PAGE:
From 18 – 29 June, the United Nations Programme of Action on Small Arms and Light Weapons (UNPoA) will be reviewed for the third time at the UN headquarters in New York. The UNPoA was adopted by all UN member states in 2001, and the two previous review conferences took place in 2006 and 2012. This year’s review conference (popularly referred to as RevCon3) presents a new opportunity for the fight against the illicit proliferation of small arms and light weapons (SALW) in Africa to be stepped up.
Several preparatory initiatives have been taking place globally in the run-up to the conference. Although Africa has not held major consultative policy meetings in the run-up to the RevCon3, there have been two notable developments that may help drive the agenda.
In early March 2018, the Parliamentary Forum on Small Arms and Light Weapons (an organisation that supports parliamentarians in work related to SALW) hosted a workshop at the headquarters of the Pan-African Parliament in Midrand, South Africa.
The event was an important opportunity for African parliamentarians to discuss a common position ahead of the RevCon3. Although no common statement was reached, the report of the meeting, adopted by all, noted general agreement on the need to maintain momentum towards a common position.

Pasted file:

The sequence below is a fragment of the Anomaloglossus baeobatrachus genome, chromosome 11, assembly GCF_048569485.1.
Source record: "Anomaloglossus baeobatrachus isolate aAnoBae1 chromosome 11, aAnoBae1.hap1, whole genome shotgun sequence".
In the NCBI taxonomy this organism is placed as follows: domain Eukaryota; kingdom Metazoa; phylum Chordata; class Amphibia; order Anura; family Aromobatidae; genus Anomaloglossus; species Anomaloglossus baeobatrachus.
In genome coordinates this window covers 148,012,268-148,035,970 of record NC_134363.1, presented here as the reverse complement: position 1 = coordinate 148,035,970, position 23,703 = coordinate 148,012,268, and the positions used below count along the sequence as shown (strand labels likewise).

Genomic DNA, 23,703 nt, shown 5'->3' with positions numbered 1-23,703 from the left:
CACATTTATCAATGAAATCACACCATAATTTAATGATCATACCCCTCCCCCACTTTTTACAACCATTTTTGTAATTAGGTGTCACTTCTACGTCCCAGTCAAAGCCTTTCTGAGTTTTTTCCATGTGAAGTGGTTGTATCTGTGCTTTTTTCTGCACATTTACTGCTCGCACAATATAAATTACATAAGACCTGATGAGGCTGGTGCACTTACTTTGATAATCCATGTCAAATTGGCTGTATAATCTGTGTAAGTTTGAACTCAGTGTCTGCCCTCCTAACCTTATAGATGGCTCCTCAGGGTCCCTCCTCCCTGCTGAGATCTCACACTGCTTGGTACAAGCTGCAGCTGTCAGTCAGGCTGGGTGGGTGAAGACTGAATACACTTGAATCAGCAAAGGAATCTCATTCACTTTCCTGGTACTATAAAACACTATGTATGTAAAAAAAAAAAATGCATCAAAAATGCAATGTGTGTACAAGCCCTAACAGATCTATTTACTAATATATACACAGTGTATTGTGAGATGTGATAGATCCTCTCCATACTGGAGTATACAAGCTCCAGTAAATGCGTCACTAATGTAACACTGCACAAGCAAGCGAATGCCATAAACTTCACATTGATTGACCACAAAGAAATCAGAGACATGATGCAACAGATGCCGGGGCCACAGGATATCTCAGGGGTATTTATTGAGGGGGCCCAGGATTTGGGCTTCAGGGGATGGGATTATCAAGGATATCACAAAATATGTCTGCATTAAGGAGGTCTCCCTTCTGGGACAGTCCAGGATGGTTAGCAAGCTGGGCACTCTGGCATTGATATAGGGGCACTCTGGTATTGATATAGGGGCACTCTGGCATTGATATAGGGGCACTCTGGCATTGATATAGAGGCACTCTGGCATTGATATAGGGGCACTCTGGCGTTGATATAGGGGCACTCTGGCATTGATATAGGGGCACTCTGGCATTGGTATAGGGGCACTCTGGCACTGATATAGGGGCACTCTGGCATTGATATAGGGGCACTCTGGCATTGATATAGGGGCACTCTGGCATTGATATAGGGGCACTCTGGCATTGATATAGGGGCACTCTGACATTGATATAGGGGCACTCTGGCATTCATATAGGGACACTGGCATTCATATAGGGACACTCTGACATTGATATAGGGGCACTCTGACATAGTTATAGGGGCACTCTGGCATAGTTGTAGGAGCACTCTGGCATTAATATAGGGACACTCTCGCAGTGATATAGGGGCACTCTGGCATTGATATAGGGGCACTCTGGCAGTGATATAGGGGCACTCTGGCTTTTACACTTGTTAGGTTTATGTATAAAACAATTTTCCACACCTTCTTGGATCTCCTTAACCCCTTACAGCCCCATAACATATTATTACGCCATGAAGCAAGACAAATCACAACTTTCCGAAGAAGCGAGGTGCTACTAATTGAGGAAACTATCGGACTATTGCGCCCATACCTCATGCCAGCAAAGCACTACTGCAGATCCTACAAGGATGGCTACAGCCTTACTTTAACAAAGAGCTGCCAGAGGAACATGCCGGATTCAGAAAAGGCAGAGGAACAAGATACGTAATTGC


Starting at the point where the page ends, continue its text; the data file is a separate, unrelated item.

The second development is that the continent has had three of its member states (Egypt, Kenya and Sierra Leone) elected as vice presidents of the review conference, to represent the African group. According to the rules of procedure for the conference, there are 29 vice presidents, a president and a rapporteur-general. The election of three African vice presidents is a key opportunity for the continent to voice its views and concerns at the RevCon3 negotiating table.
In addition, France’s position as the RevCon3 president means that its four priority points for the conference are likely to be given considerable attention. These points reflect the major challenges that Africa faces, namely recognising the urgency of the threat; strengthening and sustaining commitment; ensuring a comprehensive approach; and prioritising concrete achievements.
It would be desirable for Africa to push for a direct linkage between the global implementation of the UNPoA and Sustainable Development Goal 16.4.2, which relates to the proportion of seized small arms and light weapons that are recorded and traced, in accordance with international standards and legal instruments. Linking the two would also ensure that resources used to implement these benefit both the UNPoA and SDG 16.4 simultaneously.
Nelson Alusala, senior research consultant, ENACT project, ISS